I took in the strange atmosphere at the hall which was made less eerie by the positive noise of a family having a picnic and playing on the old ruins. It is sad the hall is now almost completely gone but at least its history is known and people research its story which I quite like. The full story of the Grimshawe Family is well document online at this fantastic resource. From the hall I took a path heading north west , eventually crossing an impressive curvy wooden bridge over the stream. At a junction of paths I then took the ascent path to Pym Chair. Pretty much every path junction around the Goyt Valley has excellent sign posts. Some people worry about sign posting and elitists often say the hills would be ruined by them. I totally disagree and I think when done properly and sympathetically they can be extremely beneficial. The path was surprisingly quiet and in the blue skies and sunshine it was a delight to be out. The path rises above the valley on the left which is a mixture of planted forestry and natural woodland, there was a constant bird song which only added to my already wide smile. At one point near Foxlow Edge I disturbed a Skylark who made it fairly obvious what it thought of my sudden arrival close to its nesting area as it flew directly over head doing the usual crazy display of noise and wings that Skylarks so famously perform. Definitely one of my favourite sounds when in the Peak District. I continued along the path, passed by the stone walls of the old Withinleach Farm, then reached the most bizarre building.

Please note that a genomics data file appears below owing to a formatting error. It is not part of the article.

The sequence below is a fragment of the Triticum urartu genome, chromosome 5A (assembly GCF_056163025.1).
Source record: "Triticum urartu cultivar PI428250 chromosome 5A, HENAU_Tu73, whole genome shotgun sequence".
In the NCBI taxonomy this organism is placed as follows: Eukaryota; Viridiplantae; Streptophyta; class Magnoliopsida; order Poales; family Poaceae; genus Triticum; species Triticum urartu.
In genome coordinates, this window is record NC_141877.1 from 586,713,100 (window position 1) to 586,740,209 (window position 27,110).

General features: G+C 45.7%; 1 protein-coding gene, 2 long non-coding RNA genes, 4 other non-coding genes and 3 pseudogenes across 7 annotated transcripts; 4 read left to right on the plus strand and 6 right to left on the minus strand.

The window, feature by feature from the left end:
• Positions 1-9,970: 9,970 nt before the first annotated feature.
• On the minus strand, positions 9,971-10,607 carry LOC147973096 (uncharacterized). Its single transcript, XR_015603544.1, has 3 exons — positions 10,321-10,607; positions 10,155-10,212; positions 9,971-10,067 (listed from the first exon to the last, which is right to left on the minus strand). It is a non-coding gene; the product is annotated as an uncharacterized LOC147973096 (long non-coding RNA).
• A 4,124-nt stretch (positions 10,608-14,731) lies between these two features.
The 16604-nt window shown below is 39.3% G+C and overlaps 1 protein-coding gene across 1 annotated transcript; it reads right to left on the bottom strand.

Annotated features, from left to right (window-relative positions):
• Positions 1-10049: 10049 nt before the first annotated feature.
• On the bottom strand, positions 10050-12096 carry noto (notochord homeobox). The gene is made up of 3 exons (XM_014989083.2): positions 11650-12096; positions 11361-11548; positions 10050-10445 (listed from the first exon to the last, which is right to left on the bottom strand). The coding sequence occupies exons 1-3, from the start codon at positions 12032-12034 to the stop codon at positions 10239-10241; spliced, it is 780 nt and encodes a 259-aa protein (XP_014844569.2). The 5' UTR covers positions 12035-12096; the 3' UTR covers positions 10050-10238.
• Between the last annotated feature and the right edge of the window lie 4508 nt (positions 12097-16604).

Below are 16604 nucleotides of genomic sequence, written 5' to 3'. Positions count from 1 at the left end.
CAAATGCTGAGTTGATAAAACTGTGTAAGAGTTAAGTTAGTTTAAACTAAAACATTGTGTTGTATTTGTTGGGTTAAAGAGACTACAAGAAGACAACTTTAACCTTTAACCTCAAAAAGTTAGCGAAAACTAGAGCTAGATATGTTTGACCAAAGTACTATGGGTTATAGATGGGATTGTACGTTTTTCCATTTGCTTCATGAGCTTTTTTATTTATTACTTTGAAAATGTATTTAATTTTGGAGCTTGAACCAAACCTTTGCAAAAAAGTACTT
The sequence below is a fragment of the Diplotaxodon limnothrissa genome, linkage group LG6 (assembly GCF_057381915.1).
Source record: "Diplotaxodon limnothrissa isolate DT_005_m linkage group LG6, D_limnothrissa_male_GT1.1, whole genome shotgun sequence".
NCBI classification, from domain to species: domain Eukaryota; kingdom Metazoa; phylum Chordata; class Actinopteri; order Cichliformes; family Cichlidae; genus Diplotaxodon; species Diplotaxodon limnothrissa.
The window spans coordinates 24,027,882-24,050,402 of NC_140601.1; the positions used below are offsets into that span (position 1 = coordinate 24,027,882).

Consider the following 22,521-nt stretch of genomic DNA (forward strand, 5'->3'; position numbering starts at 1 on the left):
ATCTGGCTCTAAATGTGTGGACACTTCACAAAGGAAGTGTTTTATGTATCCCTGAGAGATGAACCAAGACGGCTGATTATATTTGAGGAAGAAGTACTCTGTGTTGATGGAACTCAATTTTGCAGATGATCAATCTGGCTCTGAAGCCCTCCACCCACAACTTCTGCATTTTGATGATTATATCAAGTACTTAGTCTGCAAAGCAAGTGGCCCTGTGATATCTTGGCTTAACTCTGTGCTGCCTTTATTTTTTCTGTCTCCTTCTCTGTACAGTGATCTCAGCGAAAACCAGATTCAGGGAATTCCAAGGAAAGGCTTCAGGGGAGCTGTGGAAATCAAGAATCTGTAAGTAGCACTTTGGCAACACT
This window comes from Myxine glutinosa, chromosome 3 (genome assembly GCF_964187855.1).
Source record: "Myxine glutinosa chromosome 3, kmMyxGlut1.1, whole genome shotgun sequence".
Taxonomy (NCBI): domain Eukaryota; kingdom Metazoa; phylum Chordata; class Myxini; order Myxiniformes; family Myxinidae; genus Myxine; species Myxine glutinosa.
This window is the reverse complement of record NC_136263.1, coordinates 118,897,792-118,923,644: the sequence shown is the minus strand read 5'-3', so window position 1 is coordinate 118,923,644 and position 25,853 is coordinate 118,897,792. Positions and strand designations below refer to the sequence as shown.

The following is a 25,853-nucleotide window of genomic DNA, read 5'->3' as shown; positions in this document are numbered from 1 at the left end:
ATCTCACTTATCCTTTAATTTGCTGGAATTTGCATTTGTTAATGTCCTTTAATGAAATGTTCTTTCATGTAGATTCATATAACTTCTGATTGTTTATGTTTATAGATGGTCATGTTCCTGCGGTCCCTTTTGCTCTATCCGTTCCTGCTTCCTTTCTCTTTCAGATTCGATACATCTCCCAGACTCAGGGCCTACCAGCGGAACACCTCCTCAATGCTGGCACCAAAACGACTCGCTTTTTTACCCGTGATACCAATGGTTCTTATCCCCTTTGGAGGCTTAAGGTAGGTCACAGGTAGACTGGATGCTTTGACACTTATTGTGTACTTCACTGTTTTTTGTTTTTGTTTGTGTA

|The Spanish Shrine|
Probably the most fascinating of all the buildings on the estate is the Spanish Shrine that you will find on the walk up to Pym Chair from the hall. Just after passing the ruins of Withinleach Farm on the path to Pym Chair you will come across a round stone hut, not too dissimilar to Hagrid Huts in the Harry Potter movies, with a small cross on its roof. The Grimshawe family built the Spanish Shrine in 1889 in memory of Dolores de bergrin. Miss Dolores was governess to the children at Errwood Hall and teacher at the estates small private school. Sadly she died in her early forties on a visit to Lourdes. The hut is not locked and you can open the wooden door to reveal its inner delights. The wall of the shrine has a beautiful tiled mosaic. It also has a pulpit, religious items, candles, letters and remembrance items. I had a look in the hut and took a photo. I am not a religious man at all, I like to consider myself agnostic if anything, however I do enjoy the architecture and decoration of most religious buildings and this was no exception. I continued on the ascent beyond the shrine heading towards the tarmac road known as The Street. Looking back from here I could see that Foxlow Edge would have been a great detour. I watched a Kestrel flapping around above me for a while, it seemed to be stalking something in the grass to my left, either that or it likes posing for photos so it can feature on Trekking Britain.